The question of today’s relationship to the heritage of modernism is posed as a subtle critique of the society of spec- tacle. It is expressed as an inversion of the frantic pursuit of material interests, along with the overemphasized, quantitatively defined benchmarks of success. It is placed against the back- ground of a collapsing landscape that we roam today, like in the dystopic film Until a breath of air. The entire space dissolves in a dynamic alteration of drawing methods. Drawing and redrawing of the existing structures indicates a collective fear of collapsing into a historical abyss and total disintegration. Yet, occasional- ly there’s a little twitch, hinting at possible turn of events that could stop this downfall and defragmentation of space. Instead of dealing with the decaying and the ghostly, Moving Elements, the film that pays homage to the works of the Zagreb School of Animated Film from the 1960s and 1970s, introduce us to a utopian story of modernism. In this movable reminiscence of the characteristic visual language of the period, we follow a car as the protagonist of urbanization and the mediator of the progressive vision that, with its technological inventions, should have made our daily lives easier and loosened the boundaries of working hours and free time. A ‘spatial’ revision of modernism, embodied in the work of Vjenceslav Richter, the architect who strived for a synthesis of all arts, can be seen in The Scale Model of the Scale Model, a work based on the recently created instal- lation called Man standing in a Museum looking at something. Richter’s guiding principle if we, in this whole world, are part of an art synthesis, everything is architecture, everything is sculp- ture, everything is painting, including the observer as a motor, sculpture and psychological element3, can be recognized as the guiding principle of Tadić’s installation and the exhibition in general. The idea of synthesizing everyday life and aesthetics un- folds in a scale model made of discarded and recycled materials. Tadić’s reconstruction of the museum and the surrounding park is based on the multifunctionality of Richter’s buildings and the desire for connecting the spaces of work and the spaces of lei- sure. With its irregular form, The Scale Model of the Scale Model connects institutional spaces with entirely open public spaces, suggesting them as a structure under constant construction. With its porous in-between spaces and ‘decluttered’ overall im- pression, it causes peculiar overlapping of exterior and interior spaces, and plays with the boundaries between aesthetical and non-aesthetical contents, somewhere between the depleted and the possible. Tadić’s ‘cleaning up’, the accentuation of voids and spaces-in-between, seems to be a gesture of subversion against the nonstop amassment, cluttering and saturation that characterize the claustrophobia of today’s urban life. It also draws attention to the fundamental fragility of spaces that can be dehumanized and destroyed in a blink of an eye.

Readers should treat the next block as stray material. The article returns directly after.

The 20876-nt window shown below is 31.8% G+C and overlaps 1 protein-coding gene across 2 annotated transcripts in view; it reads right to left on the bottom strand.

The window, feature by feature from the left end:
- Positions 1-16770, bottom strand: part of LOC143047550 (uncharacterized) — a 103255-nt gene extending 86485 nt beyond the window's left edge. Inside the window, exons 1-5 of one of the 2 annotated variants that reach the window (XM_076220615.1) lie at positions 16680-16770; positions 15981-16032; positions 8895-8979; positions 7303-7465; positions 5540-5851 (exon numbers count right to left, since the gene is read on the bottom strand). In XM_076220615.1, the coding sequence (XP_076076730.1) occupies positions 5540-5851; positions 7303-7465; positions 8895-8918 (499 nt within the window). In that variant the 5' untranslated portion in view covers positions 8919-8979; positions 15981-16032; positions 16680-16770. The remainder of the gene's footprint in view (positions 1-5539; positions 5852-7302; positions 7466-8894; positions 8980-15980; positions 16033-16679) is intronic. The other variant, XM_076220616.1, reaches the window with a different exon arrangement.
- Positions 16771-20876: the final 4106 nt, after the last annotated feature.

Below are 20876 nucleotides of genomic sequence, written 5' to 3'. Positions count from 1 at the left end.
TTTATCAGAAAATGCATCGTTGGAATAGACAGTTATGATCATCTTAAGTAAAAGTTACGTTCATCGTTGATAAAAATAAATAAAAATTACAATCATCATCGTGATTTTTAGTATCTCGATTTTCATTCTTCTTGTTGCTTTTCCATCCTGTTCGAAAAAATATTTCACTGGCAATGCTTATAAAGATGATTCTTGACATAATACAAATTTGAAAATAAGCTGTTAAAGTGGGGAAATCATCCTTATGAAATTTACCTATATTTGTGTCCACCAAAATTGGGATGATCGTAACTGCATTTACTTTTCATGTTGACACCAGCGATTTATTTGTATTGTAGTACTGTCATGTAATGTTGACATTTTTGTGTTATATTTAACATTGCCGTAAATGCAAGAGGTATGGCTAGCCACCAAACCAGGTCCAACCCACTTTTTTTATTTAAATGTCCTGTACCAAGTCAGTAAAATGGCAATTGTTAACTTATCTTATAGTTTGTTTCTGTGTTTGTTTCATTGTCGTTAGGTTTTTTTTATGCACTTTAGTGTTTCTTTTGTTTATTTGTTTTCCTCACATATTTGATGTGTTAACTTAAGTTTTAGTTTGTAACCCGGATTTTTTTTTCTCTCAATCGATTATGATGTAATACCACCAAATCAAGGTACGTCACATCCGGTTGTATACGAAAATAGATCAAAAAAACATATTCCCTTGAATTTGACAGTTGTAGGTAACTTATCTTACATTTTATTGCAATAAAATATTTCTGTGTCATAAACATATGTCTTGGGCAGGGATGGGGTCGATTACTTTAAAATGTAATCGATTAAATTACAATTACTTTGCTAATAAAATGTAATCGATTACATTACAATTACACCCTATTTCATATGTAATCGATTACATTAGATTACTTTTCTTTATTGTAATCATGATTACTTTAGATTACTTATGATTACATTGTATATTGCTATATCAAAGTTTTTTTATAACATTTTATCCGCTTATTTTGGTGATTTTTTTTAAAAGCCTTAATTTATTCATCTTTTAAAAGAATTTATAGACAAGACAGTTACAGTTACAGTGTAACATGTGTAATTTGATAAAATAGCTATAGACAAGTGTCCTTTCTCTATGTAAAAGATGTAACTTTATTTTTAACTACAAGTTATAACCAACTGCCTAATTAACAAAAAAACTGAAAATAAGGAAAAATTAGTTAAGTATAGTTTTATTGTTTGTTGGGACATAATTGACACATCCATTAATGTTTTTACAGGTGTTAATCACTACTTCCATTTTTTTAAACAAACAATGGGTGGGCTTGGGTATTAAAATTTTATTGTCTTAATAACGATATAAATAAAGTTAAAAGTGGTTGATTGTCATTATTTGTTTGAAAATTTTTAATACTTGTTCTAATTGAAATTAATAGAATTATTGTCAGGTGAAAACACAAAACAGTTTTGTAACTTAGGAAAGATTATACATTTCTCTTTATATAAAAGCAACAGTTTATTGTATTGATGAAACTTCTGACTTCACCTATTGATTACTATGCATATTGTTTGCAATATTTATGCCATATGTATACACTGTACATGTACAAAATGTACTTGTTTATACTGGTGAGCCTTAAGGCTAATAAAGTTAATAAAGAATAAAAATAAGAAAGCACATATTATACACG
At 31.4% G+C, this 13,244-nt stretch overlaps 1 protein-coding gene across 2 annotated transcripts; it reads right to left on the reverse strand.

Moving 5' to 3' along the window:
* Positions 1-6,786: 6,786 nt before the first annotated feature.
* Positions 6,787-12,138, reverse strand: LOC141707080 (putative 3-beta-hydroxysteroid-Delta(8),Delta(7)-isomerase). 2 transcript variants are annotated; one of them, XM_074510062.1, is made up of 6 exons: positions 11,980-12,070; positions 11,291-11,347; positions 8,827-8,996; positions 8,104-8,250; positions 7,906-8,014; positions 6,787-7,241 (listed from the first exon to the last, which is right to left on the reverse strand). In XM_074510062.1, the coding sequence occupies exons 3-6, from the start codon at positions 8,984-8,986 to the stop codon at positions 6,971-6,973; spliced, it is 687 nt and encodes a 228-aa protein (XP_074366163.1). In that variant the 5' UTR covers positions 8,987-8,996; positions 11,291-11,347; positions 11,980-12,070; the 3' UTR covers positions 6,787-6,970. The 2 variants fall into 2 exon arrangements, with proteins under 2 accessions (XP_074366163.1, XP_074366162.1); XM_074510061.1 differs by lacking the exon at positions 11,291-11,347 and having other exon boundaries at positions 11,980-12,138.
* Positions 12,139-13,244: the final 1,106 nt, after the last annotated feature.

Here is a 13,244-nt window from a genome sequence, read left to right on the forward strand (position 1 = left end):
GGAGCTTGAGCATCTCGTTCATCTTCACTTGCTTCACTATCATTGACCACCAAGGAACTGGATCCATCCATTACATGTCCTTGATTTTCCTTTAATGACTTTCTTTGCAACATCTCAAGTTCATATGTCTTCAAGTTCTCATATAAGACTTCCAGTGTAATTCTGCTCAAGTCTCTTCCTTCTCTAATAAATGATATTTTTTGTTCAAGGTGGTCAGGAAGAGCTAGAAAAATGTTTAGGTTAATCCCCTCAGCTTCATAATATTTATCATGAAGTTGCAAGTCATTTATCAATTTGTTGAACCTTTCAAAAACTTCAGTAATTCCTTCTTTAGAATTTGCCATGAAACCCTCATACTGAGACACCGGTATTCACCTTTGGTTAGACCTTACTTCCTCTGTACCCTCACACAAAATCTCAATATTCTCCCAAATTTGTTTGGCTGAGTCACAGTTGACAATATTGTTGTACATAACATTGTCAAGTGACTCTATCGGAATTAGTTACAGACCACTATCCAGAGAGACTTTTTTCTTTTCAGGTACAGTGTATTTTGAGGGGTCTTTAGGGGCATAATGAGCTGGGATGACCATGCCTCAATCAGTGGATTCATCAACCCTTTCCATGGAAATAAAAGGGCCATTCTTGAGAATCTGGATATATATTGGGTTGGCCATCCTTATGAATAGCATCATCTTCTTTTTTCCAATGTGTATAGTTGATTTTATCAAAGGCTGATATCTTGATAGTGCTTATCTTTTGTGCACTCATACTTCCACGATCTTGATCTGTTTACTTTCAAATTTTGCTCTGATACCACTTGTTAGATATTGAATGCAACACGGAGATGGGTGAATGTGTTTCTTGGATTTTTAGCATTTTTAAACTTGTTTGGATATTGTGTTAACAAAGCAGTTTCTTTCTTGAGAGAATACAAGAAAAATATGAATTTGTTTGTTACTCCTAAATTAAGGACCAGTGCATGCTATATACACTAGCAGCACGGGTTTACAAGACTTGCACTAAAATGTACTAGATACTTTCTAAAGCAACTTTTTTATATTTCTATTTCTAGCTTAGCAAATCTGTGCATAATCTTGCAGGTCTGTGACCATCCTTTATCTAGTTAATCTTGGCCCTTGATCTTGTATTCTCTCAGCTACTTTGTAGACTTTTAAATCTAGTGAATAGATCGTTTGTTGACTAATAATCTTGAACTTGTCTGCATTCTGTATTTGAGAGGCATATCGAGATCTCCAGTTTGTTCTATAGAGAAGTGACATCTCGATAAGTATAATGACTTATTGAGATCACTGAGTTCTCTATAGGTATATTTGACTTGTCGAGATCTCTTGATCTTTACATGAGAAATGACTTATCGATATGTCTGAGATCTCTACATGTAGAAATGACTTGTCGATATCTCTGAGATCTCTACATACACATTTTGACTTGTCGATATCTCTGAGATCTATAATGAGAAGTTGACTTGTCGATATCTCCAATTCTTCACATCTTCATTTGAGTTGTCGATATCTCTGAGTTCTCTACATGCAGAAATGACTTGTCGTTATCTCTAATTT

The issue of progress of today’s society is also suggested in We used to call it: Moon, a stop-motion animation of postcards that contain the artist’s interventions. This condensed view, which the artist creates by drawing over, collaging and covering the postcards or photographs, creates a noise in the observation- al patterns. It tests the normalized logic of reality divisions and reverses the dominant impression of spaces, sizes and distances, gravity and weightlessness. It deals with a phantom-like appa- rition, the discovery of a second moon, and unlike the artist’s recent films, it tends to adopt and reinterpret literary elements. Referring to SF classics that explore the motifs of discovering an unknown planet, such as The Invention of Morel (Adolf Bioy Cesares) and Verne’s novel From the Earth to the Moon, (… ) a series of maps illustrates how this discovery might have been passed on to, or omitted from, the collective imagination and how, as an invisible catalyst, the alleged moon might still deter- mine our future4. We used to call it: Moon points to a long tradi- tion of a speculative fiction that has often drawn its inspiration from unresolved dilemmas about the subconscious. Strangeness and the reversal of everydayness and common perspectives serve to stir the current points of view and remove the subject from a crisis-ridden period of life where one remains stranded between the need to do something and the inability to change the course of events. Tadić’s speculative methods skip the stand- ard measures of ‘getting by’. The spaces between the living and the non-living, the aestheticized and the discarded, point to a parallel world of a collective imagination. They encourage a pos- sible turns of events through an exploration of the subconscious, where memory resists the digitally improved classification and does not serve merely as a storage of reality, but it o ers a di er- ent version of it. Let us remind ourselves that Freud’s discovery of the subconscious coincided with the invention of film. The subconscious continues to participate in film as a pulsating sur- plus, forming a hallucinatory e ect that can undermine the domi- nant points of reference and the parameters of progression.

Perhaps this is one of the reasons why the processes of nullification and disfiguration often appear simultaneously with the processes of creation, where pictures from reality border with memory traces and hallucinations. A figure that is common to all these works is prosopopeia, a rhetorical device in which the non-living acquires the characteristics of a living being. Prosopopeia creates an impression of presence of something absent or lost, of an event or phenomenon distant in time or space…6 It acts as a figure of ‘runaway’, skipped (hi)stories that makes them perceivable, regardless of whether they are based on memory or fuzzy traces of the collective subconscious. As the title of the exhibition suggests, Tadić’s works reveal a com- pletion through: a journey through the positives and negatives of the history, through historical peeks and historical gaps, through absent forms and characters. The suppressed meanings are not just products of censorship in the truest sense of the word; they also present ways of capturing and conquering new, untouched realities and relationships to the world. The essence, the core or the center, especially when it comes to art, should not be imagined as a final, one-dimensional truth and reality; the core of the symbolic reality involves comprehensiveness, inclu- sion, and not reduction; it surpasses particularities and partial meanings, but rejects those abstractifications that exclude the games of possibility or multi-dimensionality.